He also received a certificate, a letter from President and Mrs. Clinton, and a pin for the Presidents Education Awards Program. This if for
educational improvement in pursuit of academic excellence
Congratulations Willie and good work.
Next step—High School. Keep up the good work.
|Kelly Keb wants to encourage people to live life to the fullest|
Live each day as if it might be your last. October 10 was Kelley Keb’s
last day with her husband of 49 years, Cap Keb. Her loss spelled surprise
and a greater grief than she ever expected.
“He was fine. He had open heart surgery in March and the way he came out of it, he was so good. Everyone was amazed at his recovery” Kelley said.
Fellow church members later remarked that Cap looked incredible for a man of 80 years during a birthday celebration earlier this year.
But after the recovery Cap began to
talk about death and his anxiety about his wife’s ability to survive financially without him.
“He talked about death. He had never mentioned it before. He worried about whether we had enough money to get me through,” Keb said.
She didn’t pay a whole lot of attention to his sudden interest in death until a few months after his recovery from surgery.
In September, when the Kebs visited a museum while on vacation in
South Bend, Ind., Kelley took a long look at her husband.
“All of a sudden he looked so old and
frail. I couldn’t believe he was the same person.”
One morning a few days later, Cap told his wife and family that he couldn’t use his arm.
Early diagnosis pointed to a stroke, but further investigation showed cancer had damaged his lungs, kidneys, liver, spleen and brain, Kelley said.
A brain seizure caused Cap to lose the use of his arm, she said.
“It was such a surprise. None of this showed up on X-rays that were done before the open heart surgery. Everyone was surprised,” she said.
After the cancer diagnosis, Cap Keb didn’t last long.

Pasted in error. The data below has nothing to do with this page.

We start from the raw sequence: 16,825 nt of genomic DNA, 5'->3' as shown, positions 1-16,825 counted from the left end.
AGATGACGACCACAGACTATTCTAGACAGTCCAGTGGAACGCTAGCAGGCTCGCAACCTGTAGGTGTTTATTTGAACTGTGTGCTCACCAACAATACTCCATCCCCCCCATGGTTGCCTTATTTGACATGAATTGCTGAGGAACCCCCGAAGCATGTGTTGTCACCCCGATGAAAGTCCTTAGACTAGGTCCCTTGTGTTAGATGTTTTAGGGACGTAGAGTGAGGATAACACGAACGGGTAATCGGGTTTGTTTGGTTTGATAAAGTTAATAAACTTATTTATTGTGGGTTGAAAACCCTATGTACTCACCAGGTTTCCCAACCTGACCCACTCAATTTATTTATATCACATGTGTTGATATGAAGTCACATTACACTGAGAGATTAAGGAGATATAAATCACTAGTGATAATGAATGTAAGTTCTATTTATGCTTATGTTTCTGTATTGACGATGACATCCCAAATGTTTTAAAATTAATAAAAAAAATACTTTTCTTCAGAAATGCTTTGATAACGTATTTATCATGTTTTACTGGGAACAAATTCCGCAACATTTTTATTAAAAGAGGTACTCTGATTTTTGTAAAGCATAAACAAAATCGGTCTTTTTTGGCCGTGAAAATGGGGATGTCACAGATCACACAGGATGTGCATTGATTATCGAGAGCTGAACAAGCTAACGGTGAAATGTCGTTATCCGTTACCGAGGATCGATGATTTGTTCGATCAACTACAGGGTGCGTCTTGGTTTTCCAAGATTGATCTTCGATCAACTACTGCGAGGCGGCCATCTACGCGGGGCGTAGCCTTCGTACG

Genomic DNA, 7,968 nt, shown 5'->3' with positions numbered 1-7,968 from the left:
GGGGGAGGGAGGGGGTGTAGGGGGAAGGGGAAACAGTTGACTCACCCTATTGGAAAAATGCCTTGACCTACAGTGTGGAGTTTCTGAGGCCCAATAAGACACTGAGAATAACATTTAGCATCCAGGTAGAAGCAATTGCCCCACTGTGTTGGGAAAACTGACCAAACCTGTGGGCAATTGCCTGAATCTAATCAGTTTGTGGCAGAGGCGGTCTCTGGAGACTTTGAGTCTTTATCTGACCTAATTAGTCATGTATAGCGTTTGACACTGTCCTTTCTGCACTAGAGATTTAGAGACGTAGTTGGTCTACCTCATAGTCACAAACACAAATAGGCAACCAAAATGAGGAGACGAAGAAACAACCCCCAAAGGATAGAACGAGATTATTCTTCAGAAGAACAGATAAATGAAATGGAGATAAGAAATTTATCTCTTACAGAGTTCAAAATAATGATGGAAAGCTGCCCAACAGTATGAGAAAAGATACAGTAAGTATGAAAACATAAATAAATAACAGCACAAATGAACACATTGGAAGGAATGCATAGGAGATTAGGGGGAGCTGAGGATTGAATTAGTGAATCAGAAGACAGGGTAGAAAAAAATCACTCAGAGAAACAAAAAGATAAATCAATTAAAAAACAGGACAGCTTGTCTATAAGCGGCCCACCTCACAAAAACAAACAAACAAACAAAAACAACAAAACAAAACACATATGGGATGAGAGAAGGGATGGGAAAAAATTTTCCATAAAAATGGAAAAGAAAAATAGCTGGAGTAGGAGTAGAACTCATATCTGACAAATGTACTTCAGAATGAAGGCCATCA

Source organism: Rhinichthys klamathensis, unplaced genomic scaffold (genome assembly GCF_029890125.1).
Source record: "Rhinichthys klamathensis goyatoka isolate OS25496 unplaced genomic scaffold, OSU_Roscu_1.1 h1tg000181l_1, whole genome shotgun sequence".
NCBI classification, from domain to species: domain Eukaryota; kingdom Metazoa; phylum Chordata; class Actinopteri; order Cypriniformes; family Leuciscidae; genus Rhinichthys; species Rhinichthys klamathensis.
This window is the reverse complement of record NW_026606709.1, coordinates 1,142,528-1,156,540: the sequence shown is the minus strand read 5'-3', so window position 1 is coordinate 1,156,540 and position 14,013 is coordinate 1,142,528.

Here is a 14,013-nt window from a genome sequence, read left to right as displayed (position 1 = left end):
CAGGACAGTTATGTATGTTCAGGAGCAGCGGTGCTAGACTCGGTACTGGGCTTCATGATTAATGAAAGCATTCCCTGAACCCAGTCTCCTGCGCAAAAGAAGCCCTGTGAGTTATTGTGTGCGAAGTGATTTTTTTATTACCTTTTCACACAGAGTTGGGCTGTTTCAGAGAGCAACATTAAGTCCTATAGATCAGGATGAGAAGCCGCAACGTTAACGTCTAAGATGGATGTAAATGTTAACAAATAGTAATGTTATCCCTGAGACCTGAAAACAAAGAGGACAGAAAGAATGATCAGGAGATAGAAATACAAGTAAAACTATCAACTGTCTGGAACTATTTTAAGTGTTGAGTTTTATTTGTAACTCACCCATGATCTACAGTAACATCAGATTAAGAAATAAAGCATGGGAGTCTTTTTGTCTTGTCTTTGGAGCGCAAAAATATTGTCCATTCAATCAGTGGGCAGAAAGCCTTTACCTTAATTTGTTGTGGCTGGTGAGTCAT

“I just think people should know how unpredictable this is. You have no way of knowing,” she said.
Kelley Keb met her mate, Army Maj. Clarence “Cap” Keb in South Bend right after World War II.
Kelley had been a mechanic as a Navy Wave in the Navy Air Corps.
Two years ago, in a conversation typical of the couple’s intimate and humorous relationship, Cap told a newspaper that the couple, “met at a beer joint.”
Kelley protested with a grin, “I’m gonna smack you if you don’t shut up. She’ll put that in the paper.”
But Cap didn’t shut up. In fact he added, to his wife’s chagrin, that during the couple’s honeymoon on a ferry boat, Kelley got sick.
“And she was in the Navy,” he kidded.
The couple moved into their Snob Hollow home in Sebring 20 years ago and every corner is filled with memories of the Kebs’ time together. The living room is filled with Cap’s clothes, pressed and ready to donate to a veteran’s organization.
“Cap is gone. How do you ever know? Never assume everything is OK. Never take your health for granted. I need to share that,” Kelley said.
4 to 5 lbs. Country spare ribs
1 lemon, sliced
1 large onion, sliced
3/4 C. brown sugar
2 C. catsup
1 tps. Garlic powder
1/4 C. Worstershire sauce
Season spare ribs on both sides with salt, pepper and paprika. Brown spare ribs in large heavy-duty skillet on both sides. Add lemon slices and onion slices on top of browned spare ribs. In a small sauce pan make a sauce with catsup and brown sugar and garlic. Add a little water to make it pouring consistency and heat two or three minutes. Pour over the spare ribs until covered. Cover the skillet and place in 325º oven, until fork tender. (Approximately one-and-one-half to two hours). Serves six.
Keb Family abt 1909
Left to right: Albert, Hilda, Erwin , Eva Barbara Goldstein, Adolph, and Henry